Remove the draincock then extend the pipe under the patio & refit the draincock ???
    HTH
    • Le_Kirk
    • By Le_Kirk 16th Apr 18, 4:42 PM
    • 2,663 Posts
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    Le_Kirk
    • #5
    • 16th Apr 18, 4:42 PM
    • #5
    • 16th Apr 18, 4:42 PM
    Hope your new patio is not being laid above the level of the DPC (damp proof course)!
    • Head The Ball
    • By Head The Ball 16th Apr 18, 4:44 PM
    • 3,214 Posts
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    Head The Ball
    • #6
    • 16th Apr 18, 4:44 PM
    • #6
    • 16th Apr 18, 4:44 PM
    Do you need an exterior draincock? I don't know the answer to that.

    Our previous 1962 built house had an external draincock for the CH system. I used that a few times.

    I have just had a look around our current 2004 built house.

    There is no external draincock that I can see.

    All the downstairs radiators have a draincock as part of one of the two valves.

    If I ever need to drain the system, which I haven't yet had to do, then presumably I could do that by using one or more of those draincocks.
    Last edited by Head The Ball; 16-04-2018 at 4:47 PM.
    Every Village has its Idiot.

    If you don't know who your Village Idiot is

    it is probably you.
    • gspringe
    • By gspringe 16th Apr 18, 4:52 PM
    • 25 Posts
    • 3 Thanks
    gspringe
    • #7
    • 16th Apr 18, 4:52 PM
    • #7
    • 16th Apr 18, 4:52 PM
    No its not being laid above the Damp Proof Course. That's above the hole cut out for the draincock.


    I've looked at the radiators in our house, they are all just 8 years old and think they have their own draincocks too. I don't think the external one is needed.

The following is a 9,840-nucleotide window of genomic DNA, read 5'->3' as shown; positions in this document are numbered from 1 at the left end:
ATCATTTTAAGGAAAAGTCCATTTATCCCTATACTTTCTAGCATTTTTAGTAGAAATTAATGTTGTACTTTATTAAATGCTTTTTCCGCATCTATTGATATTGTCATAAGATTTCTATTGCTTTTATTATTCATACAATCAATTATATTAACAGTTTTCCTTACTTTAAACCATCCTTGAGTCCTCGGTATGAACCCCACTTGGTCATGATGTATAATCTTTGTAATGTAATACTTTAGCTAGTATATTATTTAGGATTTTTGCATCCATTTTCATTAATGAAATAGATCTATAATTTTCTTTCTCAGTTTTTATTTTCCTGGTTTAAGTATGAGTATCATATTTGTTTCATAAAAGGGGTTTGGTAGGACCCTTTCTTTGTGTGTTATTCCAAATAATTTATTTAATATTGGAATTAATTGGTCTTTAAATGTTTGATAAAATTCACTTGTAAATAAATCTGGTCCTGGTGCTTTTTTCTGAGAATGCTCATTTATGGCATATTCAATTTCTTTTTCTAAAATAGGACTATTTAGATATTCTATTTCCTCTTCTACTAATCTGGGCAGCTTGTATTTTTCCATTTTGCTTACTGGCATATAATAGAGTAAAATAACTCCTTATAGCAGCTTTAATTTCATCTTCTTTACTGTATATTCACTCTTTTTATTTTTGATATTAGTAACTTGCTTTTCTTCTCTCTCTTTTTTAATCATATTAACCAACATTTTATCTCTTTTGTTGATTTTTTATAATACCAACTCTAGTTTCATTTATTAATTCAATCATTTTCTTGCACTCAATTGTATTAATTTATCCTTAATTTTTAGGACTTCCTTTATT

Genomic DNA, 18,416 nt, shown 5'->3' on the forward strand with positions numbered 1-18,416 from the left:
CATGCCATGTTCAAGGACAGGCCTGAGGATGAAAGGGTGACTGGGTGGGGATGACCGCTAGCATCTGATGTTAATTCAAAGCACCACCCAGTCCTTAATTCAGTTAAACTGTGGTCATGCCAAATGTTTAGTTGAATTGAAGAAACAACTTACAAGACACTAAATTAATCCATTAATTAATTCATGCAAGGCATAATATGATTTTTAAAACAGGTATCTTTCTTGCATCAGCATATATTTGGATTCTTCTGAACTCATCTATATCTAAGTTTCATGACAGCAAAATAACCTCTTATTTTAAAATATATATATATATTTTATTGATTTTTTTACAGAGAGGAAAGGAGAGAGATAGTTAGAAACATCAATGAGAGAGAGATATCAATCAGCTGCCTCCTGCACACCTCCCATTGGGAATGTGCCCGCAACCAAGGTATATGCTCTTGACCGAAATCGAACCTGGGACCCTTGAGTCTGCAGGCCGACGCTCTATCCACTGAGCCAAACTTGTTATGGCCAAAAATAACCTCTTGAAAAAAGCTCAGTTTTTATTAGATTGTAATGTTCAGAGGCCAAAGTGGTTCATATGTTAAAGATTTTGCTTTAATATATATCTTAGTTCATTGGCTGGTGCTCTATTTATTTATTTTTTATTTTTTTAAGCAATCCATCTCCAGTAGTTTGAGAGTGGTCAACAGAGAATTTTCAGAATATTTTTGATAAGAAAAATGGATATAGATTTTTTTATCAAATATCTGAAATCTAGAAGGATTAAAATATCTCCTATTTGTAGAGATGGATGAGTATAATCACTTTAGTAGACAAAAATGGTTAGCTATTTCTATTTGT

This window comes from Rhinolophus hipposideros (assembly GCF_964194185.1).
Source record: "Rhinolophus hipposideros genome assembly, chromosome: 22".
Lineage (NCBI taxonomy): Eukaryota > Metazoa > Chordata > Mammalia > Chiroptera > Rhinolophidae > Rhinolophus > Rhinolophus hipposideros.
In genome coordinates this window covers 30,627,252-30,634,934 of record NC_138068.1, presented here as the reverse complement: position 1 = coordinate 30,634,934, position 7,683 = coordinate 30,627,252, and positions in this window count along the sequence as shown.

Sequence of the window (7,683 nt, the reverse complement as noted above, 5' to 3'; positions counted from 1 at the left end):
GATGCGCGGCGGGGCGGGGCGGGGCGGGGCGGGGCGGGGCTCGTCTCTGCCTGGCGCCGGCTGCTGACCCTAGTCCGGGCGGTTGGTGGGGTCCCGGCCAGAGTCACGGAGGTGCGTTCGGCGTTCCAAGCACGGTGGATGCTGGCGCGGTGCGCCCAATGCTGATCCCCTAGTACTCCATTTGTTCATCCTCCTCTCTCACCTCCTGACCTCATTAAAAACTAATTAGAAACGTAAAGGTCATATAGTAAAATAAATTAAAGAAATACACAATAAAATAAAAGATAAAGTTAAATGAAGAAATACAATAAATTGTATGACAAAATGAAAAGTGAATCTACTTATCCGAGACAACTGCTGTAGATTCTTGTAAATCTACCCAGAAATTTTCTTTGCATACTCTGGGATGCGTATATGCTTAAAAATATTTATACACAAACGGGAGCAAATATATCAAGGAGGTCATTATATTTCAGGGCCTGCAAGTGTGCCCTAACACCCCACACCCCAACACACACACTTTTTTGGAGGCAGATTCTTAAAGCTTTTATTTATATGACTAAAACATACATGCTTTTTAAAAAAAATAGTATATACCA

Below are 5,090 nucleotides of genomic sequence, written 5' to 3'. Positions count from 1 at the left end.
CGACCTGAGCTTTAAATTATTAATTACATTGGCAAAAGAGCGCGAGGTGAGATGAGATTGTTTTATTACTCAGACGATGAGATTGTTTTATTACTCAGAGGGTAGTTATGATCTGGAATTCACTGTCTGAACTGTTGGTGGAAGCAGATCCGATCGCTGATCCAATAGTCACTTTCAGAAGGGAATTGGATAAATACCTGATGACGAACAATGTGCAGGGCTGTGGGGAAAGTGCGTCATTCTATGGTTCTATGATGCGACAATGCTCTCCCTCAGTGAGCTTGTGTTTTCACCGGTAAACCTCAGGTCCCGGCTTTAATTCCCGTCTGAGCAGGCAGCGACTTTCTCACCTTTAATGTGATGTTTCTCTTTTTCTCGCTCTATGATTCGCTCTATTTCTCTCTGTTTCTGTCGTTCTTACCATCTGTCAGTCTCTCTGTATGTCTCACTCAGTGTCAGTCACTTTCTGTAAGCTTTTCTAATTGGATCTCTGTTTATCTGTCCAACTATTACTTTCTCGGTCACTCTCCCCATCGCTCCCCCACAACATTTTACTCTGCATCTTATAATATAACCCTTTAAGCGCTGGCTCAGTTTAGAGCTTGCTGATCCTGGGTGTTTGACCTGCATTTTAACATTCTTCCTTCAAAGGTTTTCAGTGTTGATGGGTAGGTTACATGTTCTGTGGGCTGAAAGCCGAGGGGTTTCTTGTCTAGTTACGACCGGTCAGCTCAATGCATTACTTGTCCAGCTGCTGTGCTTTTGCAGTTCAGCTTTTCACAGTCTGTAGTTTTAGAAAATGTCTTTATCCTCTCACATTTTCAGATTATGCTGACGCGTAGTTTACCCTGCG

I just don't know whether somebody needs to do something with it before we brick the hole up? If I rang a central heating engineer do you think they could advise?
    • shaun from Africa
    • By shaun from Africa 16th Apr 18, 5:24 PM
    • 9,958 Posts
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    shaun from Africa
    • #8
    • 16th Apr 18, 5:24 PM
    • #8
    • 16th Apr 18, 5:24 PM
    If it was me and I had the time, I would get the external drain removed along with all of the pipework that is currently outside of the property.
    If you get it blanked off then covered over by the patio, there is always the possibility that the pipes or drain could corrode and start leaking and as this would be impossible to see, the first time you actually know about it is when the patio starts sinking due to the soil under it getting waterlogged.
    • bris
    • By bris 16th Apr 18, 7:37 PM
    • 7,583 Posts
    • 6,604 Thanks
    bris
    • #9
    • 16th Apr 18, 7:37 PM
    • #9
    • 16th Apr 18, 7:37 PM
    Worst feeling in the industry, turning up to a job and no bloody draincock. There are plenty houses without them, I tend to get them all. it's not a legal requirement just good practice.


    If you have to bury it, make sure it's protected from corrosion or as above it will come back to bite you a few years down the line.